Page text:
In recent years, car manufacturers like BMW chose to develop their companion mobile apps using Flutter. Since 2020 they have switched their My BMW App development to Flutter. The app provides both a direct interface between the driver and their vehicle, and a communication channel with BMW dealers and the BMW brand.
Furthermore, BMW have developed a platform that allows for automated builds of every single brand, market and OS, automated test, and deployment to mobile world and backends. This means that each day several builds are triggered and with every app build 96 variants are automatically built, tested, and deployed. This is another testament to the fact that Flutter is customizable and platform agnostic.
Flutter for Embedded
The initial push for Flutter was for mobile development. For the past few years Google and the other contributors to the Flutter open-source project advanced the support of Flutter to several other platforms as well.
Within the Automotive realm, Flutter is interesting and emerging as a strong contender for an application framework for the in-vehicle infotainment (IVI) system. The traditional approach is to use frameworks like Electron, Qt, GTK, WebKit/Chromium with WebView, etc. However, there might be high licensing cost associated with those frameworks, or some are not as easy to learn and use, or others might require unreasonably high CPU and RAM that causes the UI to look sluggish.
Flutter on the other hand allows to build intuitive and responsive user interface, it is easy to develop, has low CPU and RAM requirements, and is BSD licensed.
Flutter opens the application development capabilities to a wider range of developers. Most embedded frameworks are written in C++, which is difficult to master and could lead to security bugs. On the other hand, Dart language, that is used in Flutter, is a modern language that is easy to learn. In addition, Dart also has several memory management and safety features built into it along with a powerful testing framework. The built-in memory management and safety features make Dart a very stable and reliable language for application development. For example, one feature of Dart used in Flutter is “null safety”. This feature reduces the time developers spend on code maintenance and gives them more time to focus on building their applications and ensures less application errors.
Flutter applications are larger than platform specific applications. This is because they are self-contained and have all the necessary cross-platform components included in the application package. However, mobile and embedded devices nowadays have ample storage space which substantially mitigates this concern. The benefits of Flutter far outweigh such limitations.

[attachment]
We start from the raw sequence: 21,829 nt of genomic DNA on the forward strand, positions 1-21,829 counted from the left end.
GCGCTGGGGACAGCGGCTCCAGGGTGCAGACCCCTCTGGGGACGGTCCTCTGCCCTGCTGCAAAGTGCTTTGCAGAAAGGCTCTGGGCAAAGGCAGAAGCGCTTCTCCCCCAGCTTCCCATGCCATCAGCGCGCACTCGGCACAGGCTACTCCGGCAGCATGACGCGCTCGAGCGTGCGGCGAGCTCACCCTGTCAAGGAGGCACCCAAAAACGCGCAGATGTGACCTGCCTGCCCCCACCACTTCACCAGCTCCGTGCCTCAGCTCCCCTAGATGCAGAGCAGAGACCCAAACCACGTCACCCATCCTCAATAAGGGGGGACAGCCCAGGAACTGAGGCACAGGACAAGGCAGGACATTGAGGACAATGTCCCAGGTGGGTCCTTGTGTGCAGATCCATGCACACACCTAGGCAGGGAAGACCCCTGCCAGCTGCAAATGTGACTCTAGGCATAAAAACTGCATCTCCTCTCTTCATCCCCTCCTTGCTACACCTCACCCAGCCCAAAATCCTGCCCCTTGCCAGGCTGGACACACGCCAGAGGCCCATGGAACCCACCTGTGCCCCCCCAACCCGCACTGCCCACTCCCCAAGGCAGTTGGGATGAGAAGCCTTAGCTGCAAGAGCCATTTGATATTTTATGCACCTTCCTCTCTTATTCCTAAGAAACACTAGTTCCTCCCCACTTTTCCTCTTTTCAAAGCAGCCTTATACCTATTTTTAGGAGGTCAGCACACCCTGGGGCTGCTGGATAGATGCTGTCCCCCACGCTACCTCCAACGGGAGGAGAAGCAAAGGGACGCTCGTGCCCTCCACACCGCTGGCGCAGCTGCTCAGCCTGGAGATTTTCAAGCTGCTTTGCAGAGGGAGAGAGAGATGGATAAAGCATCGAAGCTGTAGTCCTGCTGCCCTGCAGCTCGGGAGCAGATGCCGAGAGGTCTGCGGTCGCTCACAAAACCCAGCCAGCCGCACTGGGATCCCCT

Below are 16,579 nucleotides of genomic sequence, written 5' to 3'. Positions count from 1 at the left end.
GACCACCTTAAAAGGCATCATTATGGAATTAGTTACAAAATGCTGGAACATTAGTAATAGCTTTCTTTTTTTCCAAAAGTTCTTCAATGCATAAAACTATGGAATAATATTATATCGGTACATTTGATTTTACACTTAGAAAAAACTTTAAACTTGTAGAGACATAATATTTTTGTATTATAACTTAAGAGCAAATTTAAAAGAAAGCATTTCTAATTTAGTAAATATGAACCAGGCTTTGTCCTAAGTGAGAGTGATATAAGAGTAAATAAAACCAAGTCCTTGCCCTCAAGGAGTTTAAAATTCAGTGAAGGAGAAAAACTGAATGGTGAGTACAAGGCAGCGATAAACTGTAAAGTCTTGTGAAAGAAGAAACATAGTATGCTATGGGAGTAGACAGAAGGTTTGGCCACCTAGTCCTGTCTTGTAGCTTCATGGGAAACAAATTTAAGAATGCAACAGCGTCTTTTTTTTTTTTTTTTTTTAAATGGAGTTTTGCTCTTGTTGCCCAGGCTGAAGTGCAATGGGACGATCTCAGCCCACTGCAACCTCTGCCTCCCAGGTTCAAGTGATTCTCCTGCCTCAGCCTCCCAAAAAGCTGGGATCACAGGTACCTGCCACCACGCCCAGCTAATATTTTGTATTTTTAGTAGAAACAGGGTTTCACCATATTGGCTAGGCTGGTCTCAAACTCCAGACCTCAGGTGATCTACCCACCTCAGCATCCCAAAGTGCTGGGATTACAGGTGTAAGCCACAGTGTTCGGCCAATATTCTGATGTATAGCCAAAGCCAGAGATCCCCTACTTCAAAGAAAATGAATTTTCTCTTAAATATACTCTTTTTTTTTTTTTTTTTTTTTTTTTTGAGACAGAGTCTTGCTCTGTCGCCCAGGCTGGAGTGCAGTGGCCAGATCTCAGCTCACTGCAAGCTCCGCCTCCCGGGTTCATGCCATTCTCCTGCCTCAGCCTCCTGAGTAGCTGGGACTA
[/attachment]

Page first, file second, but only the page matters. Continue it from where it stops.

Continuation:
Integrating Flutter into new Embedded/Operating Systems
To integrate Flutter core layers to a new hardware or operating system, one must prepare a Flutter embedder for the target operating systems. There are many open-source embedders available for the various embedded platforms. As Flutter is open source, creating a custom embedder is straight forward. Developers can start from an existing embedder and adapt it for their target platform.
One such embedder for embedded Linux is provided by Sony. It is open-source under the BSD-3 license and Sony are using it for some of their devices.
Automotive Companies using Flutter for their IVI
Toyota have announced that they are using Flutter for their in-vehicle infotainment (IVI) systems. They are using Flutter’s Embedder API to develop their Linux-powered infotainment systems. Toyota have open sourced their embedded Flutter runtime targeting Linux with Wayland.
The Automotive Grade Linux (AGL) consortium has also adopted Flutter as one of their supported application frameworks. Toyota and other consortium members contributed to the Flutter adoption.
Flutter is now one of the most popular cross platform frameworks for mobile applications. It offers ease of development, beautiful UI, and fast performance.
In the automotive realm, JS/HTML running on an embedded WebView was popular for cross-platform development in the recent past. It has since lost some of its appeal due to poorer user experience. JS/HTML requires higher CPU and memory resources and suffers from maintenance and performance issues.
Flutter is emerging as a strong contender in the Automotive space. With Toyota and others leading the way we expect that Flutter will become a leading framework to develop high-performance, interactive automotive apps. It will likely replace the HTML/WebView approach as it requires fewer computing resources and offers better user experience. Flutter could also potentially replace C++ frameworks such as Qt with its more favorable licensing model, the ease of development and the availability of developers.
Interested to Learn More?
Contact Abalta at firstname.lastname@example.org. Our professional services team can help you transition to your mobile app to Flutter or help you move to Flutter embedded.